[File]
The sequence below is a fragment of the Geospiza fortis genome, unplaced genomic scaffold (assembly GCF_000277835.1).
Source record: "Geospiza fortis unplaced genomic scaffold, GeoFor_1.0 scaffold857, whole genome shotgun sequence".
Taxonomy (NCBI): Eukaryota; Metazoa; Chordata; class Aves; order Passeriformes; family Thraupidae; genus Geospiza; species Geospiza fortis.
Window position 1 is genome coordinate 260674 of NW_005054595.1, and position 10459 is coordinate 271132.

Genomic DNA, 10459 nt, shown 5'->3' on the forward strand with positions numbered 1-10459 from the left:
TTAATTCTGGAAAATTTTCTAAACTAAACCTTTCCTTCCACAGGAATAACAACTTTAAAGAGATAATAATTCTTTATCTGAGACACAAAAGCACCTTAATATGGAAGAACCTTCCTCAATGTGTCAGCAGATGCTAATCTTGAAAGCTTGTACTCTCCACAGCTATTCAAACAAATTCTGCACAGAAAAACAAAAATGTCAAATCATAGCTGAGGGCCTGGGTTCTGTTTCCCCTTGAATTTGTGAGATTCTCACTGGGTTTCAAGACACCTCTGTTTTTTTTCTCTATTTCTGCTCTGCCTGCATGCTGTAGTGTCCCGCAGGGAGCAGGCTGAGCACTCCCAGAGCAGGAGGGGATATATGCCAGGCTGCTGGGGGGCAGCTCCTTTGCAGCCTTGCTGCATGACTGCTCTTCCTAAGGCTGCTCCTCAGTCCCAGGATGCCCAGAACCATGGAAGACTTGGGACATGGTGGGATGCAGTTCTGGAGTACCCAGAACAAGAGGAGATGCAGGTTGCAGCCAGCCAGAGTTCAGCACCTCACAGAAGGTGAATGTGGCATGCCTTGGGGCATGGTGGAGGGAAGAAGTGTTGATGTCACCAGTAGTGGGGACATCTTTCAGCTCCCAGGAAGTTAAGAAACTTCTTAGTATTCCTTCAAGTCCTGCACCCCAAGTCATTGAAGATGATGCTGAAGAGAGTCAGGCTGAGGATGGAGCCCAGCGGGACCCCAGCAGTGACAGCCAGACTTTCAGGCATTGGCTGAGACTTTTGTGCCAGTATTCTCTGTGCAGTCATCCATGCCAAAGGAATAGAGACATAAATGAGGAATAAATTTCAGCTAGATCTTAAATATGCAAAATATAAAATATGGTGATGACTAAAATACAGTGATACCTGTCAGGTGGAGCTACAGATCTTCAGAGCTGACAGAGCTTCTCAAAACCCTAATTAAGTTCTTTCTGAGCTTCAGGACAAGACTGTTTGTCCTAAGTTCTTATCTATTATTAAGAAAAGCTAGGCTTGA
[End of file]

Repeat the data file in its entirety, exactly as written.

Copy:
The sequence below is a fragment of the Geospiza fortis genome, unplaced genomic scaffold (assembly GCF_000277835.1).
Source record: "Geospiza fortis unplaced genomic scaffold, GeoFor_1.0 scaffold857, whole genome shotgun sequence".
Taxonomy (NCBI): Eukaryota; Metazoa; Chordata; class Aves; order Passeriformes; family Thraupidae; genus Geospiza; species Geospiza fortis.
Window position 1 is genome coordinate 260674 of NW_005054595.1, and position 10459 is coordinate 271132.

Genomic DNA, 10459 nt, shown 5'->3' on the forward strand with positions numbered 1-10459 from the left:
TTAATTCTGGAAAATTTTCTAAACTAAACCTTTCCTTCCACAGGAATAACAACTTTAAAGAGATAATAATTCTTTATCTGAGACACAAAAGCACCTTAATATGGAAGAACCTTCCTCAATGTGTCAGCAGATGCTAATCTTGAAAGCTTGTACTCTCCACAGCTATTCAAACAAATTCTGCACAGAAAAACAAAAATGTCAAATCATAGCTGAGGGCCTGGGTTCTGTTTCCCCTTGAATTTGTGAGATTCTCACTGGGTTTCAAGACACCTCTGTTTTTTTTCTCTATTTCTGCTCTGCCTGCATGCTGTAGTGTCCCGCAGGGAGCAGGCTGAGCACTCCCAGAGCAGGAGGGGATATATGCCAGGCTGCTGGGGGGCAGCTCCTTTGCAGCCTTGCTGCATGACTGCTCTTCCTAAGGCTGCTCCTCAGTCCCAGGATGCCCAGAACCATGGAAGACTTGGGACATGGTGGGATGCAGTTCTGGAGTACCCAGAACAAGAGGAGATGCAGGTTGCAGCCAGCCAGAGTTCAGCACCTCACAGAAGGTGAATGTGGCATGCCTTGGGGCATGGTGGAGGGAAGAAGTGTTGATGTCACCAGTAGTGGGGACATCTTTCAGCTCCCAGGAAGTTAAGAAACTTCTTAGTATTCCTTCAAGTCCTGCACCCCAAGTCATTGAAGATGATGCTGAAGAGAGTCAGGCTGAGGATGGAGCCCAGCGGGACCCCAGCAGTGACAGCCAGACTTTCAGGCATTGGCTGAGACTTTTGTGCCAGTATTCTCTGTGCAGTCATCCATGCCAAAGGAATAGAGACATAAATGAGGAATAAATTTCAGCTAGATCTTAAATATGCAAAATATAAAATATGGTGATGACTAAAATACAGTGATACCTGTCAGGTGGAGCTACAGATCTTCAGAGCTGACAGAGCTTCTCAAAACCCTAATTAAGTTCTTTCTGAGCTTCAGGACAAGACTGTTTGTCCTAAGTTCTTATCTATTATTAAGAAAAGCTAGGCTTGA